The Long Island City Queens Library branch was still closed last Friday morning when the 46 graduates began zipping up their gowns and placing their caps on their heads — careful not to ruin their hair.
The young men and women acted the way most graduates do as they prepare for the pomp and circumstance: jittery, excited and ready to get it over with.
“I’ve waited a year to get this,” said. “I finished in 2013 and had to wait until now to finally get the certificate.”
Inside the room where the ceremony was held, parents, grandparents and friends simmered with anticipation.
It was like so many of the other graduations going on in the months of May and June — the flashing cameras, beautiful dresses and dapper ties — but instead of 17-year-olds, these graduates were older, in some cases much older.
The Queens Library offers the rare opportunity for people to get their General Education Development diploma.
There are Adult Learning Centers at the Long Island City, Flushing, Jamaica and Peninsula branches. Each offers, on top of GED exam prep, ESL classes and computer classes, as well as reading and writing for all levels.
Some of the participants used to be enrolled in high school but prioritized everything except their schoolwork at the time, while others, new to the country, could barely speak the language.
Jasmin Hu, from Rego Park, escaped China in 2010 with her infant daughter and asked for asylum. While waiting for the State Department to grant her request, she began attending classes at the Flushing branch’s Adult Learning Center.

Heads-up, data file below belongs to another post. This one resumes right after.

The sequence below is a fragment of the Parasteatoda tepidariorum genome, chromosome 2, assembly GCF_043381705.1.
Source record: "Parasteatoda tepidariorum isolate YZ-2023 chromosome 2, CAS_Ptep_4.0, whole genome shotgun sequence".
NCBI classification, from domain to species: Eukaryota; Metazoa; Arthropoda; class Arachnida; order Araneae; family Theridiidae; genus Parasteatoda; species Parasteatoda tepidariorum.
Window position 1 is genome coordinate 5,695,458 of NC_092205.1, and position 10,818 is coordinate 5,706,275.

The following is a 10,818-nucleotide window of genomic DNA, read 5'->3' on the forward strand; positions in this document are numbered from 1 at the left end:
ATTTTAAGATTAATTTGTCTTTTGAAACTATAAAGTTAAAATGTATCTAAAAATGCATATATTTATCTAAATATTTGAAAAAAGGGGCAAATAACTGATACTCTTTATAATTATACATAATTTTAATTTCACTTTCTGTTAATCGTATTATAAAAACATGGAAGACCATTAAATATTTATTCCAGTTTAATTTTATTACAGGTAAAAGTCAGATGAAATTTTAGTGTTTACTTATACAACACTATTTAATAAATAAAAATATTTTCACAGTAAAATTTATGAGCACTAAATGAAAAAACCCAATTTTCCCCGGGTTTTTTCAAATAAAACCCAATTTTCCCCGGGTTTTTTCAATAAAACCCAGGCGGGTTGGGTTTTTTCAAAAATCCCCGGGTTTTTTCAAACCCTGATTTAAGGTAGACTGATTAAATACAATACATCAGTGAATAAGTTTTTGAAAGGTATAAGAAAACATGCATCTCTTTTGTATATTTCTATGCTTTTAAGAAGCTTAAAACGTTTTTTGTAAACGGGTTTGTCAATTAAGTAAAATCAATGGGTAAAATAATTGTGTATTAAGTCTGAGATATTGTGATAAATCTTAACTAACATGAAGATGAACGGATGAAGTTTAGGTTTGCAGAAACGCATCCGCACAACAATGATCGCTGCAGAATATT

“I could not have done it without the Adult Learning Center,” Hu said, choking back tears before finally giving in to her emotions for a moment. She composed herself but her voice still cracked. “I feel like they are my family.”
Hu began studying at Queensborough Community College this spring to become an acupuncturist and she and her now 5-year-old daughter are doing well.
“I have a long way to go but I believe my dream will come true,” she said, barely getting the words out.
Hu’s words, and the ceremony in general, was an emotional experience for many of the graduates — almost all black, Hispanic or Asian — and their families.
“The journey is not going to be easy,” Pascal Foli, a teacher at the Long Island City branch, said. “You need to have determination to overcome the obstacles that come your way.”
Foli’s words were nothing that hundreds of graduation speakers before him had not said and yet, they seemed so much more relevant in a room full of people who worked every day, went to school, and in some cases, raised children and learned a new language.
“Patientia vincit omnia. Perseverance conquers everything,” he said. “This is not an end, it’s a means to an end. This life is a school and problems are part of the curriculum. Don’t forget those who are struggling, be sympathetic and be tolerant of the strong and the weak.”
As graduates were called one by one to accept a simple piece of paper, meant to represent the hard work and studying the students had put in, a sense of relief and pride seemed to cross all of their faces. They were graduates and now they had the diploma to prove it.
What’s next for the graduates varies. Some are going on to community colleges and trade schools, while others are aiming to go to four-year universities. Still others are unsure what the next step is.
“I don’t know what I’m going to do now,” Oscar Ruiz-Santos, a Fresh Meadows resident, said. “I had been focused on this, and now that it’s here, I guess I got a lot of thinking to do.”
But for at least that day, Hu, Ruiz-Santos and all the other graduates didn’t have to worry about the future, only be mindful of the present.
“I call on you to reflect,” Foli said, concluding his speech with, “Think of the best, hope for the best and expect the best.”